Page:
I started my journey as a teacher using acetates and an overhead projector. I had two hours to teach radiation therapy students about the fascinating topic of Cells and Tissue Types. Try as I might to make squamous and transitional cells interesting, other than some interactive exercises, I did not have many tools to help me engage the learners. I was asked to teach because I was interested, not because I had any training as a teacher or educator. I muddled through, had fairly good evaluations, but had limited knowledge of how adults learn and how I could best facilitate that learning.
Over the years, I became more interested in education theory, had more opportunities to teach and ended up with a formal education role at a post-secondary institution. That was when things got really interesting. I was introduced to a whole new world. The institution expected all staff to take part in faculty development. Comprehension and analysis of the material became the focus of the students learning, rather than rote recall of facts. We had the opportunity to use simulated learning, online platforms, and small group tutorials and to develop valid and reliable assessments. It was an exciting time to be teaching and led to an even greater interest in learning how adults learn and how to assess that learning. In graduate studies in education, I realized that even with all the faculty development opportunities available to me, I had only begun to scratch the surface and still had so much to learn.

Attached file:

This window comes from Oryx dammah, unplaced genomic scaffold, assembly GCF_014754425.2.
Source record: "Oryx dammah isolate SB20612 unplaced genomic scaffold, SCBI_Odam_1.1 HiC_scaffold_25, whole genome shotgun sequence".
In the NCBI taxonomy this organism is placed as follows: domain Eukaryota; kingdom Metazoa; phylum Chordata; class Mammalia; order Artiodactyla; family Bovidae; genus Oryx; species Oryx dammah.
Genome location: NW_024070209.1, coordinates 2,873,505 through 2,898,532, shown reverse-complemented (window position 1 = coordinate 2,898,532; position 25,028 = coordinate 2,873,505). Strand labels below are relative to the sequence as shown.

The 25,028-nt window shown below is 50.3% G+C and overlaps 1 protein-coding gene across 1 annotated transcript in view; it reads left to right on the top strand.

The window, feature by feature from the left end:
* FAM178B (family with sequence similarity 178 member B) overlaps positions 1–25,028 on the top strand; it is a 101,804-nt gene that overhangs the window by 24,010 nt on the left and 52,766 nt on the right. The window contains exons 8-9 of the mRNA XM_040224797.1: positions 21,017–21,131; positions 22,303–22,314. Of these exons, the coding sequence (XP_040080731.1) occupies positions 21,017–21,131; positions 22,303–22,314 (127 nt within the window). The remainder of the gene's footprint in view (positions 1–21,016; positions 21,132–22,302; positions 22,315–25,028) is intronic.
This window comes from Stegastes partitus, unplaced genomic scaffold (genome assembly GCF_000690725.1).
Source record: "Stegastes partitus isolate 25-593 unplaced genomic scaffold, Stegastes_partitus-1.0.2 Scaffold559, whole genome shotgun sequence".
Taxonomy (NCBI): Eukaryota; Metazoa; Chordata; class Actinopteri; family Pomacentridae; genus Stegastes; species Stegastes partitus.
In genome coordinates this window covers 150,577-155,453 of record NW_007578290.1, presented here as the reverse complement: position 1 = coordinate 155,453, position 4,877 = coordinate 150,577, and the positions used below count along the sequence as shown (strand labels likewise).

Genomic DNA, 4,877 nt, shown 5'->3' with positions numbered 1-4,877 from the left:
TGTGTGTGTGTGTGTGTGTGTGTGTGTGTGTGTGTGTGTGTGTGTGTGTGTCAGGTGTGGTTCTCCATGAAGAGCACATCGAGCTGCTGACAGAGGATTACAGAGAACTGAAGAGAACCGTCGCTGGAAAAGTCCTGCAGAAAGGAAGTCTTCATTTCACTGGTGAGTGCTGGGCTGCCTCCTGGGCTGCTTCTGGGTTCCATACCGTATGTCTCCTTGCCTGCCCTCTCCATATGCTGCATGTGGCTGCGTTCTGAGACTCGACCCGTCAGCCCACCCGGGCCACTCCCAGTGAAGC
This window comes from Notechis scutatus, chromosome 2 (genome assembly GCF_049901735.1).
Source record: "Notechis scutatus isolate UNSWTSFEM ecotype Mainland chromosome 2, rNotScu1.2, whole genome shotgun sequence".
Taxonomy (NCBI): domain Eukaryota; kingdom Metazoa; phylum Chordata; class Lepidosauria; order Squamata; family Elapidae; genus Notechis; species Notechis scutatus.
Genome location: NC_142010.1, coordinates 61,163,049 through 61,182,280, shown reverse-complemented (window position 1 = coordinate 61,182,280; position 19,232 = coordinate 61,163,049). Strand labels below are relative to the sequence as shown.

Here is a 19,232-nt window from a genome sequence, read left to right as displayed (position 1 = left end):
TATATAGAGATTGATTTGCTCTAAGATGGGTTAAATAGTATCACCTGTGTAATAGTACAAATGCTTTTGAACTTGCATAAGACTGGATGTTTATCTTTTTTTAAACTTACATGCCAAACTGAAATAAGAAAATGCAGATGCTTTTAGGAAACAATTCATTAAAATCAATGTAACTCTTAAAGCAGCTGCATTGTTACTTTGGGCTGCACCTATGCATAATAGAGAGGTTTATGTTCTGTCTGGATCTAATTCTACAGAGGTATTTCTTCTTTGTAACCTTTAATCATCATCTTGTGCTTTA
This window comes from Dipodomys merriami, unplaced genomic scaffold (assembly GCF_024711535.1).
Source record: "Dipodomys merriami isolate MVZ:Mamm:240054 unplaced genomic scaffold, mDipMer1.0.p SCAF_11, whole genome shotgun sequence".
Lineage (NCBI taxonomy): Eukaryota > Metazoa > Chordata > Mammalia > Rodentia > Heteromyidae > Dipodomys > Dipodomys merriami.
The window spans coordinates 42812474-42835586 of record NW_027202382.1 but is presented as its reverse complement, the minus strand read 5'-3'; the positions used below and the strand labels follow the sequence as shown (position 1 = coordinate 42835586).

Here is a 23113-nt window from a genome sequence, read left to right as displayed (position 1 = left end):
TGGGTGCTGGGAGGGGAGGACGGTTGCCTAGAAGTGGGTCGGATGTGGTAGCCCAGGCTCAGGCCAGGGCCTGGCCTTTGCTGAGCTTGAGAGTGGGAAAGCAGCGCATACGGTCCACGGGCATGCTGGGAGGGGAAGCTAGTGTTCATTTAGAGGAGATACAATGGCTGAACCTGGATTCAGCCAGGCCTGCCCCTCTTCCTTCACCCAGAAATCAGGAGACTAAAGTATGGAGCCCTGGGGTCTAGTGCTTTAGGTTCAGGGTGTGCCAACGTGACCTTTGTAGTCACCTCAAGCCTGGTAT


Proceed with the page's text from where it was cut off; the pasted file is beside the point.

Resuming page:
In my role at Sunnybrook as Director of Health Professions I know that we have many, many excellent teachers who facilitate learning everyday with little formal training. They are those natural teachers, who have had excellent role models and truly care about the learners. But, as clinical teachers, we also need to constantly improve our teaching because we have a huge responsibility to the next generation of health professionals and their patients. In order to do this, we must make ourselves familiar with current educational research and best practice in education to ensure that our students become clinically skilled and competent professionals.
You have all seen the posters around campus that say, “ We are all Teachers, We are All Learners”. I challenge everyone at Sunnybrook to acquire one new skill or tool for your teaching toolbox in the next year. A good place to begin will be at our very first Educator Expo that will be held on October 4th, 2012. Mark your calendars as it will be a packed agenda and an opportunity to learn about learning, learn about teaching and learn about yourself as a teacher and a learner.
See you there.
Director, Health Professions, IPE/IPC